The case for better blood management


Although significant progress has been made to improve blood safety and efficiency, laboratories still face workforce challenges, and the lack of global standards and better quality controls in blood management and haemovigilance pose a threat to patient safety. To help address these challenges, a symposium was hosted at the 2011 American Association of Blood Banks Annual Meeting with key opinion leaders from the transfusion medicine departments of the Cleveland Clinic, Children’s Hospital Los Angeles and USC Medical Center.
The attending experts broadly agreed that the key to safe, efficient blood management boils down to the ‘5Rs’: ensuring the Right patient gets the Right donor unit at the Right time, the Right way and for the Right reason. Presentations at the symposium discussed how the transfusion laboratory can deliver on the 5Rs through improvements in blood management and haemovigilance practices.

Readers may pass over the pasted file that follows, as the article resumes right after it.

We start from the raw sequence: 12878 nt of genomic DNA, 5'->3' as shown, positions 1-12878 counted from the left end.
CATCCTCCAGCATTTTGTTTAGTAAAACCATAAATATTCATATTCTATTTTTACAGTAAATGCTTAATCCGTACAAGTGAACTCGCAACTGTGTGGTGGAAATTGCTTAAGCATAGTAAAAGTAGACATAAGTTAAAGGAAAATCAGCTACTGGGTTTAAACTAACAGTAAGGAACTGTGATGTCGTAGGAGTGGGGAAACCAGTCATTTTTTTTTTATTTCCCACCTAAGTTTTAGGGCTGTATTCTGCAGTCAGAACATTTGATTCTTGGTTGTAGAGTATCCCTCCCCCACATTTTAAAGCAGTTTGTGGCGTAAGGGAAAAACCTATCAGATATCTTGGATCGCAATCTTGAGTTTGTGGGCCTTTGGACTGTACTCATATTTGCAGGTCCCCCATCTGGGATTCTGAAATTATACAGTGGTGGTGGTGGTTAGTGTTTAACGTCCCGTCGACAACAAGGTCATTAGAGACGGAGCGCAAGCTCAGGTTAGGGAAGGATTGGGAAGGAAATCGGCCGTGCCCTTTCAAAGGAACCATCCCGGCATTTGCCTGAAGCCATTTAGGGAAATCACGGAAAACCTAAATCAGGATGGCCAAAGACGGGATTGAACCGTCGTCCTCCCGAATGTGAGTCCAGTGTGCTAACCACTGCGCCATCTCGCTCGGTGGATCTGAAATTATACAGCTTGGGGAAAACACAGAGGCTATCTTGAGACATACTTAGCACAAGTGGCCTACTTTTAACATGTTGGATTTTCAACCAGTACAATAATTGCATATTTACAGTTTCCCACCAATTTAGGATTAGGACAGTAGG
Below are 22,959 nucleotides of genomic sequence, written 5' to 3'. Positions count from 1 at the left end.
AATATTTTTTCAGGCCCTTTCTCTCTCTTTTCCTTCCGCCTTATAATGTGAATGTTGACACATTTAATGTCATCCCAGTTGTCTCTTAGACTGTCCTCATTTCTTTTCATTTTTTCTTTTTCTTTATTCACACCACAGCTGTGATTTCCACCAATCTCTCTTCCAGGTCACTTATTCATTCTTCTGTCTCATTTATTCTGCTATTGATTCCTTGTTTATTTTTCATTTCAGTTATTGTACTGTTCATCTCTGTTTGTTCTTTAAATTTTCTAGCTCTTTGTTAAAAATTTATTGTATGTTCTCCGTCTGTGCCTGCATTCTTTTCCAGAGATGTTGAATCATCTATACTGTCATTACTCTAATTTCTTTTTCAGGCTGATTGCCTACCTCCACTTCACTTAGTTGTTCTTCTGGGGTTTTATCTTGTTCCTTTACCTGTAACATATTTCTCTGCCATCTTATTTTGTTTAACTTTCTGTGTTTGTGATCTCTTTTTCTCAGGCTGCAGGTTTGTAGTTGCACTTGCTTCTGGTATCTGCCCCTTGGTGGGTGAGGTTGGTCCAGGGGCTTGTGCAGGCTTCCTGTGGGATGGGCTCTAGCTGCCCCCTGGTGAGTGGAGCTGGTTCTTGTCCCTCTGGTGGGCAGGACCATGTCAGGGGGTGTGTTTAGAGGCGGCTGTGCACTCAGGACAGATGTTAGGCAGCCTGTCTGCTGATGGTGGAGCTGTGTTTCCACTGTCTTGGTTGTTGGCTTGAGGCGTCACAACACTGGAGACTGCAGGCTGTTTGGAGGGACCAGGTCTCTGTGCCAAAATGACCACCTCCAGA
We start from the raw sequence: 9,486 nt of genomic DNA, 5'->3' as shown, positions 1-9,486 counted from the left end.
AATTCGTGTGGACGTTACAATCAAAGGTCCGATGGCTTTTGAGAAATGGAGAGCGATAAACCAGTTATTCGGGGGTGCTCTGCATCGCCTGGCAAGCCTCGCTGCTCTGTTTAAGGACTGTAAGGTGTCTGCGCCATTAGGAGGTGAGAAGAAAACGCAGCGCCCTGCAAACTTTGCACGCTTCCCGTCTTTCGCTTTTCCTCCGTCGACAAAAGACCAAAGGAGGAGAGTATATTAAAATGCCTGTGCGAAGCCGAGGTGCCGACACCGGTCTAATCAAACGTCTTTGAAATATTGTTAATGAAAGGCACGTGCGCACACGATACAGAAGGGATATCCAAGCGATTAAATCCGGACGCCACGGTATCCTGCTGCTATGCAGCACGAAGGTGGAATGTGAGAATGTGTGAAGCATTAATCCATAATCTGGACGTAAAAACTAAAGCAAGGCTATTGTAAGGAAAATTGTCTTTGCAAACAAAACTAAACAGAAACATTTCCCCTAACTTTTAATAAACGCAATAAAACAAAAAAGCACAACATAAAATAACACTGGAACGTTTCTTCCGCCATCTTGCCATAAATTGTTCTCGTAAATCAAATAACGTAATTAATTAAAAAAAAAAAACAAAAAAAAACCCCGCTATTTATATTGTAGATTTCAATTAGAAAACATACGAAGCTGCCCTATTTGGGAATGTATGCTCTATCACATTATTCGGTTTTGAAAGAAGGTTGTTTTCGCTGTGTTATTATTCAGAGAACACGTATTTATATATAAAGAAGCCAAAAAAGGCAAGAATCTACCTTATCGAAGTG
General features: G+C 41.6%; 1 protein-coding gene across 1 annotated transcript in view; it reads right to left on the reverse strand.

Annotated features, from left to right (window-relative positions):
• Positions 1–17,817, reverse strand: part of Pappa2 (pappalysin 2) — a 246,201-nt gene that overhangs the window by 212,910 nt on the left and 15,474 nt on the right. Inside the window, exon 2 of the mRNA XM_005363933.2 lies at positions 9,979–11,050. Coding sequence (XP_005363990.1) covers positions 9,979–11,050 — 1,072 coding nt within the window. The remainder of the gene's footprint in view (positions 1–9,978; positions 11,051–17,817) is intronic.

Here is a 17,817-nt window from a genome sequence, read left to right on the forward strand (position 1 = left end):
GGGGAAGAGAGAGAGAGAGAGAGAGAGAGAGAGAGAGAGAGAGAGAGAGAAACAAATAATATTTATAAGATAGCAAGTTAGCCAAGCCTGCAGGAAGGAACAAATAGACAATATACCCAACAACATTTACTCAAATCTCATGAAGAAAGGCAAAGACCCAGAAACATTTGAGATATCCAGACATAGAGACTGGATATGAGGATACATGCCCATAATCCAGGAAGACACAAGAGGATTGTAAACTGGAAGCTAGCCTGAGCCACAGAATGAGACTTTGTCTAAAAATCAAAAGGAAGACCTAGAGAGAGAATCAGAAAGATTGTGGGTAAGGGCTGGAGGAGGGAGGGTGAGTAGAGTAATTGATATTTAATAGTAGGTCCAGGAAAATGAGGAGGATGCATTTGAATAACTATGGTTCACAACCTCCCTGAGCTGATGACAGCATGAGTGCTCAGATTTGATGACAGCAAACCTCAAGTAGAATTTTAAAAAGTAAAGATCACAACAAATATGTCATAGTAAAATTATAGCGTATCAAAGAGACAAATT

by Scott Saccal

Improving blood safety
Laboratories strive to protect patients’ health and deliver safe blood and blood components to the right person at the right time, but they are under constant pressure to do more with less – including fewer skilled laboratory technicians and scarcer financial resources. To help in meeting these demands, blood bank laboratories are increasingly employing automation. For example, many blood banks are standardising across instrument platforms and implementing testing technologies such as Column Agglutination (CAT). These testing methods are easier to use, and help reduce the opportunity for error and variation among both technologists and tests because they provide stable and clear endpoints that deliver accurate, objective and consistent results.